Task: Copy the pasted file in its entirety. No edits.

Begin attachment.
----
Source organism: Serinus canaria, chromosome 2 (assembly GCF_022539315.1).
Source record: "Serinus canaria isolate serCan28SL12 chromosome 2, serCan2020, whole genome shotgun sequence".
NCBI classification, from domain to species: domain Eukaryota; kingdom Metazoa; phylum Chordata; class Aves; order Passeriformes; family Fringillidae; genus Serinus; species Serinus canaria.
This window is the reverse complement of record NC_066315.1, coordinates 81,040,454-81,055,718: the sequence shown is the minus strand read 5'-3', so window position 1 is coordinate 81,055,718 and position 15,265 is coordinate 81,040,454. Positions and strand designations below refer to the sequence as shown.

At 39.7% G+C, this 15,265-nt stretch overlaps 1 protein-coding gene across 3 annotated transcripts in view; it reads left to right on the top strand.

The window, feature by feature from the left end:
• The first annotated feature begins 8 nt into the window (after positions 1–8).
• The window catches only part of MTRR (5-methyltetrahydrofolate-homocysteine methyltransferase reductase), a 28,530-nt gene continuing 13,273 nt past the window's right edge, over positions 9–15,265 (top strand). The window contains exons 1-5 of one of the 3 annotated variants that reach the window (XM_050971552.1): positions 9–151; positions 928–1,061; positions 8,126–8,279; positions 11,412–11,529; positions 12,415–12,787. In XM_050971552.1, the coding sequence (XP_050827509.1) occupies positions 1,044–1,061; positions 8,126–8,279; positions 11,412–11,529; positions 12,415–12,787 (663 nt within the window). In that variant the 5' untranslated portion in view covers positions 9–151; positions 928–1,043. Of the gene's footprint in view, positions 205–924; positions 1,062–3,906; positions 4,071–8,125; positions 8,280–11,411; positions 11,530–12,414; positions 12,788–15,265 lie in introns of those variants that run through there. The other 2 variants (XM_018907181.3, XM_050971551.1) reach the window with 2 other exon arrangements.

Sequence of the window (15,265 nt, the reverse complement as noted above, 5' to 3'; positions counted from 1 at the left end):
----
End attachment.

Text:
Source organism: Serinus canaria, chromosome 2 (assembly GCF_022539315.1).
Source record: "Serinus canaria isolate serCan28SL12 chromosome 2, serCan2020, whole genome shotgun sequence".
NCBI classification, from domain to species: domain Eukaryota; kingdom Metazoa; phylum Chordata; class Aves; order Passeriformes; family Fringillidae; genus Serinus; species Serinus canaria.
This window is the reverse complement of record NC_066315.1, coordinates 81,040,454-81,055,718: the sequence shown is the minus strand read 5'-3', so window position 1 is coordinate 81,055,718 and position 15,265 is coordinate 81,040,454. Positions and strand designations below refer to the sequence as shown.

At 39.7% G+C, this 15,265-nt stretch overlaps 1 protein-coding gene across 3 annotated transcripts in view; it reads left to right on the top strand.

The window, feature by feature from the left end:
• The first annotated feature begins 8 nt into the window (after positions 1–8).
• The window catches only part of MTRR (5-methyltetrahydrofolate-homocysteine methyltransferase reductase), a 28,530-nt gene continuing 13,273 nt past the window's right edge, over positions 9–15,265 (top strand). The window contains exons 1-5 of one of the 3 annotated variants that reach the window (XM_050971552.1): positions 9–151; positions 928–1,061; positions 8,126–8,279; positions 11,412–11,529; positions 12,415–12,787. In XM_050971552.1, the coding sequence (XP_050827509.1) occupies positions 1,044–1,061; positions 8,126–8,279; positions 11,412–11,529; positions 12,415–12,787 (663 nt within the window). In that variant the 5' untranslated portion in view covers positions 9–151; positions 928–1,043. Of the gene's footprint in view, positions 205–924; positions 1,062–3,906; positions 4,071–8,125; positions 8,280–11,411; positions 11,530–12,414; positions 12,788–15,265 lie in introns of those variants that run through there. The other 2 variants (XM_018907181.3, XM_050971551.1) reach the window with 2 other exon arrangements.

Sequence of the window (15,265 nt, the reverse complement as noted above, 5' to 3'; positions counted from 1 at the left end):